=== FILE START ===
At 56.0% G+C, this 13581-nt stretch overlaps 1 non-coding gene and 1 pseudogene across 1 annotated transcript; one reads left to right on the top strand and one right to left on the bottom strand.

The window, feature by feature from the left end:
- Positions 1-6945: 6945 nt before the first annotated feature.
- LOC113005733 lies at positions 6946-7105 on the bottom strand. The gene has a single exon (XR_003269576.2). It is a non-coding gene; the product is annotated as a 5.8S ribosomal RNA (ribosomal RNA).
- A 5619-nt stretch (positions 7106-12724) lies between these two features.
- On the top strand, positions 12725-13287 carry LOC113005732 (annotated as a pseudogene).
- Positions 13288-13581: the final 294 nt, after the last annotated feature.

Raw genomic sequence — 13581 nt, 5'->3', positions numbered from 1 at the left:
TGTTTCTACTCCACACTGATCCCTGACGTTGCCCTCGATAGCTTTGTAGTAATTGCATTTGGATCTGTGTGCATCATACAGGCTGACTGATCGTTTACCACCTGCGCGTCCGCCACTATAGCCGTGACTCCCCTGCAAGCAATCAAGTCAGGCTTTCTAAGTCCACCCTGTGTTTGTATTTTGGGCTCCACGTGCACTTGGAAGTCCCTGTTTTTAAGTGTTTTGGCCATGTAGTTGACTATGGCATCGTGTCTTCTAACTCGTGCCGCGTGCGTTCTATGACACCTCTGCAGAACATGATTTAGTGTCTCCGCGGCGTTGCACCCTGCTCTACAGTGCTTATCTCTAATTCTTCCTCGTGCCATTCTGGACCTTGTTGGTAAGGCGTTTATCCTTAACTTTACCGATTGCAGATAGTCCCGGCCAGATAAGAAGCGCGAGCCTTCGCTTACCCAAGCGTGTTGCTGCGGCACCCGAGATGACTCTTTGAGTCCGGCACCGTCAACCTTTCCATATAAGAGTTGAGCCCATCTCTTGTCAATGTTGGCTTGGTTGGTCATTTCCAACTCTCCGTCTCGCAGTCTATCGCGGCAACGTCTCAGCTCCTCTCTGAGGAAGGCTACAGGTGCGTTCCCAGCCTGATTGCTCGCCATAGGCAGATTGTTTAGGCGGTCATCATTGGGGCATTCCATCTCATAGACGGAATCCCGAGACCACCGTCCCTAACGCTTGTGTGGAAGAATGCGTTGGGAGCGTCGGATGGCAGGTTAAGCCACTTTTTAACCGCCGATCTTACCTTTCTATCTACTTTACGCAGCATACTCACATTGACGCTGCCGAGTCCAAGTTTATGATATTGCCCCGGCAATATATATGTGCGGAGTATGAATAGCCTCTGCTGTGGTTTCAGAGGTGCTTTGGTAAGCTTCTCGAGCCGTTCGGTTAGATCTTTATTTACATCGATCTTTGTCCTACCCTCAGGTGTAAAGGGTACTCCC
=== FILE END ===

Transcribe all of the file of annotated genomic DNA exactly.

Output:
At 56.0% G+C, this 13581-nt stretch overlaps 1 non-coding gene and 1 pseudogene across 1 annotated transcript; one reads left to right on the top strand and one right to left on the bottom strand.

The window, feature by feature from the left end:
- Positions 1-6945: 6945 nt before the first annotated feature.
- LOC113005733 lies at positions 6946-7105 on the bottom strand. The gene has a single exon (XR_003269576.2). It is a non-coding gene; the product is annotated as a 5.8S ribosomal RNA (ribosomal RNA).
- A 5619-nt stretch (positions 7106-12724) lies between these two features.
- On the top strand, positions 12725-13287 carry LOC113005732 (annotated as a pseudogene).
- Positions 13288-13581: the final 294 nt, after the last annotated feature.

Raw genomic sequence — 13581 nt, 5'->3', positions numbered from 1 at the left:
TGTTTCTACTCCACACTGATCCCTGACGTTGCCCTCGATAGCTTTGTAGTAATTGCATTTGGATCTGTGTGCATCATACAGGCTGACTGATCGTTTACCACCTGCGCGTCCGCCACTATAGCCGTGACTCCCCTGCAAGCAATCAAGTCAGGCTTTCTAAGTCCACCCTGTGTTTGTATTTTGGGCTCCACGTGCACTTGGAAGTCCCTGTTTTTAAGTGTTTTGGCCATGTAGTTGACTATGGCATCGTGTCTTCTAACTCGTGCCGCGTGCGTTCTATGACACCTCTGCAGAACATGATTTAGTGTCTCCGCGGCGTTGCACCCTGCTCTACAGTGCTTATCTCTAATTCTTCCTCGTGCCATTCTGGACCTTGTTGGTAAGGCGTTTATCCTTAACTTTACCGATTGCAGATAGTCCCGGCCAGATAAGAAGCGCGAGCCTTCGCTTACCCAAGCGTGTTGCTGCGGCACCCGAGATGACTCTTTGAGTCCGGCACCGTCAACCTTTCCATATAAGAGTTGAGCCCATCTCTTGTCAATGTTGGCTTGGTTGGTCATTTCCAACTCTCCGTCTCGCAGTCTATCGCGGCAACGTCTCAGCTCCTCTCTGAGGAAGGCTACAGGTGCGTTCCCAGCCTGATTGCTCGCCATAGGCAGATTGTTTAGGCGGTCATCATTGGGGCATTCCATCTCATAGACGGAATCCCGAGACCACCGTCCCTAACGCTTGTGTGGAAGAATGCGTTGGGAGCGTCGGATGGCAGGTTAAGCCACTTTTTAACCGCCGATCTTACCTTTCTATCTACTTTACGCAGCATACTCACATTGACGCTGCCGAGTCCAAGTTTATGATATTGCCCCGGCAATATATATGTGCGGAGTATGAATAGCCTCTGCTGTGGTTTCAGAGGTGCTTTGGTAAGCTTCTCGAGCCGTTCGGTTAGATCTTTATTTACATCGATCTTTGTCCTACCCTCAGGTGTAAAGGGTACTCCC